US children lose out to food industry
By the way Congress has reacted to proposed changes in school lunch programs, one would think that pizza now grows on farms and french fries will help motivate kids to eat broccoli. Decisions in the House of Representatives and Senate have once again revealed the preference for corporate interests over child health and their audacity in attempting to mask this favoritism under the guise of upholding personal freedom.
After less than subtle persuasion by food-industry giants such as ConAgra and Del Monte, lawmakers thwarted the recent efforts by the U.S. Department of Agriculture to provide more nutritionally-balanced school meals. With childhood obesity levels threatening the immediate livelihood of school children and the long-term prospects of the nation’s healthcare system, the actions taken by lawmakers can best be described as deceitful, pernicious and shortsighted.
Last January, the USDA put forth a list of changes designed to reform the nation’s out-of-date and nutritionally deficient school lunch program. Unaltered for more than 15 years, the program was found to be out-of-line with the department’s stated goal of reducing the number of overweight and obese children in the US. Most of the changes were geared toward reducing the amount of starchy and processed foods fed to children and replacing them with less caloric fruits and vegetables. Of particular note, the USDA sought to limit the serving of potatoes to one cup per student per week, largely eliminating kid favorites like french fries and tater-tots.
At the same time, schools would have been required to reduce the sodium content of lunches by half over the next ten years. In order to comply with this ordinance, schools would have to cut back on serving processed meats and cheeses and tweak the recipes for many meal choices. Other changes would have altered the way certain foods are classified. Under the current standards a quarter cup of tomato paste allows for a slice of pizza to be considered as a serving of vegetables; the new guidelines would have required a half-cup and rightfully reclassify pizza as a non-vegetable entrée.
Predictably, lobbyists for the food industry went on the defensive and publicly advocated against the proposed changes. Many of their arguments were so contorted that they appeared almost laughable. Among them, the National Potato Council put forth the notion that potatoes are a “gateway vegetable” that will entice children to eat other, less appealing varieties. Want kids to eat their Brussels sprouts? Then stuff ‘em full of french fries.
A spokesperson for the American Frozen Food Institute rallied against changing how much tomato paste counts as a vegetable by saying, “You would basically render a pizza inedible if you had to put that much sauce on it to meet the new standards, and pizza is a big part of school lunches.”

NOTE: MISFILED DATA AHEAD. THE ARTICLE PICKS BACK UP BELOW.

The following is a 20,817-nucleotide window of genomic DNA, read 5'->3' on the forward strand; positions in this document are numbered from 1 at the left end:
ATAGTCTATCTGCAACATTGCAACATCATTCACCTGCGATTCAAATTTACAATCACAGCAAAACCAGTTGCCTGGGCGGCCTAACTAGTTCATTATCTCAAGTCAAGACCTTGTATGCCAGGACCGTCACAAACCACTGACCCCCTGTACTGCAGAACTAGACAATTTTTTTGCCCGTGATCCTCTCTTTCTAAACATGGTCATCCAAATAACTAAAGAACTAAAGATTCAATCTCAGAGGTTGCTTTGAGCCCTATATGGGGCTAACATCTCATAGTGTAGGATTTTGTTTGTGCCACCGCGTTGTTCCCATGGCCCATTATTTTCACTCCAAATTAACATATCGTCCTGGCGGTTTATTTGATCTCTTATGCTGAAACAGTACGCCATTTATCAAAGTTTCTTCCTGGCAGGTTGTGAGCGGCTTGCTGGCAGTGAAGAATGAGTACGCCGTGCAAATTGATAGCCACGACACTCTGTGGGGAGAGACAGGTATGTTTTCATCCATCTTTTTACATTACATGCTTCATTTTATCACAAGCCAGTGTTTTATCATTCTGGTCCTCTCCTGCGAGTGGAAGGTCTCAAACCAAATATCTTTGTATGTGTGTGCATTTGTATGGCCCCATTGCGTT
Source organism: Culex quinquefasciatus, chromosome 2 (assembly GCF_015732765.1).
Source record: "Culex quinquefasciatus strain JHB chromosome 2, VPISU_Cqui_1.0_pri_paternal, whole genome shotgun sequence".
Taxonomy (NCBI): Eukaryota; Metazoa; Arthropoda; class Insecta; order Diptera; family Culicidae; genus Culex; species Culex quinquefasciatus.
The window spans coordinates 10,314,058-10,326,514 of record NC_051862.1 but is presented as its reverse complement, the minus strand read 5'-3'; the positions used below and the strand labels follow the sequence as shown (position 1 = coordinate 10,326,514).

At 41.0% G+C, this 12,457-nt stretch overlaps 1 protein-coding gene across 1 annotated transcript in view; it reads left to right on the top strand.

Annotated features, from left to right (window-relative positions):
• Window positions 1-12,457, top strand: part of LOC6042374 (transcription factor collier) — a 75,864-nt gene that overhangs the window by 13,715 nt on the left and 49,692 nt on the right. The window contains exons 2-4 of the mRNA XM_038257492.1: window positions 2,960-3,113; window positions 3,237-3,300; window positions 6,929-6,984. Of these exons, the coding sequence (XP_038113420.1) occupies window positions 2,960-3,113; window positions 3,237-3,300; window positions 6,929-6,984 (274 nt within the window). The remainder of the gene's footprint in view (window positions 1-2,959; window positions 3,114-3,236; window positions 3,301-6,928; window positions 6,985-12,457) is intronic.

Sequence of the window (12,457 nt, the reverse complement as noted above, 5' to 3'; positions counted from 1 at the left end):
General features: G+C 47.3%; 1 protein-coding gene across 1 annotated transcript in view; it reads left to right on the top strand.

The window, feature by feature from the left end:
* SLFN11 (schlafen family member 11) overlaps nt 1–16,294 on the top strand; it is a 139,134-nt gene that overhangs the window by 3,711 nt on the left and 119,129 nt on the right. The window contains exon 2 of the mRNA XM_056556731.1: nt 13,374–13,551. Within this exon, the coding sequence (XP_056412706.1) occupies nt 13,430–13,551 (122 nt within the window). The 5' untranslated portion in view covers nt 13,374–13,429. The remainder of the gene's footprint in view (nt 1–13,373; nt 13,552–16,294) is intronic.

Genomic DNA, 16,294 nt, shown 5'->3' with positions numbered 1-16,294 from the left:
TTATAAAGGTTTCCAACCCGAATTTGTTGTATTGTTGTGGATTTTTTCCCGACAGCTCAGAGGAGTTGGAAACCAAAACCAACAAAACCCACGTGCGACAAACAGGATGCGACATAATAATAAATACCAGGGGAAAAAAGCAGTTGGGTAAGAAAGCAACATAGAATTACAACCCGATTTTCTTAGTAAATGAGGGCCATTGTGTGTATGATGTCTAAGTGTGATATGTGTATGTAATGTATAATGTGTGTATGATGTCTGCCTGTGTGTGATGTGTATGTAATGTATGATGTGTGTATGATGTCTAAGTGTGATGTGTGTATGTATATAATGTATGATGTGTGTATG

Such a statement completely ignores the fact that the USDA’s proposal was, at least in part, intended to reduce the amount of pizza being served in schools.
Soon after the corporate backlash, members of Congress began voicing their opposition. The common refrain was that these changes were just another attempt by the government to interfere with the everyday lives of US citizens. However, given that the federal government already fully pays for more than half of all public school lunches and partially subsidizes nearly all of the rest, the USDA has a vested interest in seeing to it that school lunches are nutritionally sound and free from the influence of the food industry. In addition, the primary objective of schools is to educate students about a variety of subjects, proper nutrition included. Regardless of one’s position on the matter, students would still able to bring their lunches from home, and there is nothing stopping parents from serving up platefuls of empty calories during dinner time. At least with the reformed school lunch program, children would be ensured a minimum of one healthy meal per day.
Ultimately, the special interests won out and Congress blocked any funding for the proposed changes to the school lunch program. And while pizza effectively remains a vegetable, the reality of the nutritional deficits of school lunches looms large.
The percentage of US school children that are overweight or obese is more than 30 percent and rising steadily. As a result, diabetes, arthritis and other diseases associated with excess weight are becoming frighteningly more common. Many children from lower-income households have limited access to fresh fruits and vegetables. These problems would have been addressed by the intended reforms, but Congress caved to the will of the food industry and its oppressive influence.
In the end, they sold out the health of the nation’s school children, for globs of company-backed pabulum — broccoli never stood a chance.
Marc Anderson is a third year cell biology doctoral student and may be reached at [email protected]